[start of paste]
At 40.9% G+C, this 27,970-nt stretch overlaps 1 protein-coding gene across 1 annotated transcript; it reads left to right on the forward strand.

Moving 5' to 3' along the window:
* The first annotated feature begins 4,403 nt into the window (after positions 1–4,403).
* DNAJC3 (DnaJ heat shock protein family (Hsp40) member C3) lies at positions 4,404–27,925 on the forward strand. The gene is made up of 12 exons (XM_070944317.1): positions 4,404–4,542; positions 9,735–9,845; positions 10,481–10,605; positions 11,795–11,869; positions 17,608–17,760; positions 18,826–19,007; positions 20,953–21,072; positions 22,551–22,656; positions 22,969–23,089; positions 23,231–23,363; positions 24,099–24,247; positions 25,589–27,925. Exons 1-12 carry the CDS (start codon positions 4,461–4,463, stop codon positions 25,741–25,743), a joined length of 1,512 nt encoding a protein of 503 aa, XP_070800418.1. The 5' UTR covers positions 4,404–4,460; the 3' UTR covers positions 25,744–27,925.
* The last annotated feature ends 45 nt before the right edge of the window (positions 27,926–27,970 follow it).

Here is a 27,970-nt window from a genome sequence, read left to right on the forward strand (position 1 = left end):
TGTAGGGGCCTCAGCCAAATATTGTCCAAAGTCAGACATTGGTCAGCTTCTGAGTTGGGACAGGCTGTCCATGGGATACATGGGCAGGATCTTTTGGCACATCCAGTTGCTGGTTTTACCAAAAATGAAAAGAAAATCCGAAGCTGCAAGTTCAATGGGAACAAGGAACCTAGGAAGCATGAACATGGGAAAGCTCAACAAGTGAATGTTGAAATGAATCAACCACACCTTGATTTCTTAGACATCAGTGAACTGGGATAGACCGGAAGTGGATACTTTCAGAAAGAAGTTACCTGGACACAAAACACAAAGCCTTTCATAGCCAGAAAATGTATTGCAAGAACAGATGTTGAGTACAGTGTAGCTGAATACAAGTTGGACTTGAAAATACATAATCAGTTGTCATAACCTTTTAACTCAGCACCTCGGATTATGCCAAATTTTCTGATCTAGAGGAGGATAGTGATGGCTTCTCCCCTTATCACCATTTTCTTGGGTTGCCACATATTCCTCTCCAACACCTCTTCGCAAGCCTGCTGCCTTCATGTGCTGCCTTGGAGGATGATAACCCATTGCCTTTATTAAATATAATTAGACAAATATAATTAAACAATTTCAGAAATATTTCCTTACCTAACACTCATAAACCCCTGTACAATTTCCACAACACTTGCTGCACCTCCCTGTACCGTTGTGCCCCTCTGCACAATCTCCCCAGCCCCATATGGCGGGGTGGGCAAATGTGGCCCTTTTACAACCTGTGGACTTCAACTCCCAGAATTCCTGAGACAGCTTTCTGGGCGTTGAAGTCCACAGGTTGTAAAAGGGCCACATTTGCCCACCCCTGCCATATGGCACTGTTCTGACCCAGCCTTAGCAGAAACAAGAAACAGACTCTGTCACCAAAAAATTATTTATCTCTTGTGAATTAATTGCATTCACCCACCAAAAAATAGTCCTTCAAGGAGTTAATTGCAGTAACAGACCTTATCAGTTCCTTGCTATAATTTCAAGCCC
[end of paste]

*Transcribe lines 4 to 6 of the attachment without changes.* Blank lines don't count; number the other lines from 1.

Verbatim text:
* DNAJC3 (DnaJ heat shock protein family (Hsp40) member C3) lies at positions 4,404–27,925 on the forward strand. The gene is made up of 12 exons (XM_070944317.1): positions 4,404–4,542; positions 9,735–9,845; positions 10,481–10,605; positions 11,795–11,869; positions 17,608–17,760; positions 18,826–19,007; positions 20,953–21,072; positions 22,551–22,656; positions 22,969–23,089; positions 23,231–23,363; positions 24,099–24,247; positions 25,589–27,925. Exons 1-12 carry the CDS (start codon positions 4,461–4,463, stop codon positions 25,741–25,743), a joined length of 1,512 nt encoding a protein of 503 aa, XP_070800418.1. The 5' UTR covers positions 4,404–4,460; the 3' UTR covers positions 25,744–27,925.
* The last annotated feature ends 45 nt before the right edge of the window (positions 27,926–27,970 follow it).

Here is a 27,970-nt window from a genome sequence, read left to right on the forward strand (position 1 = left end):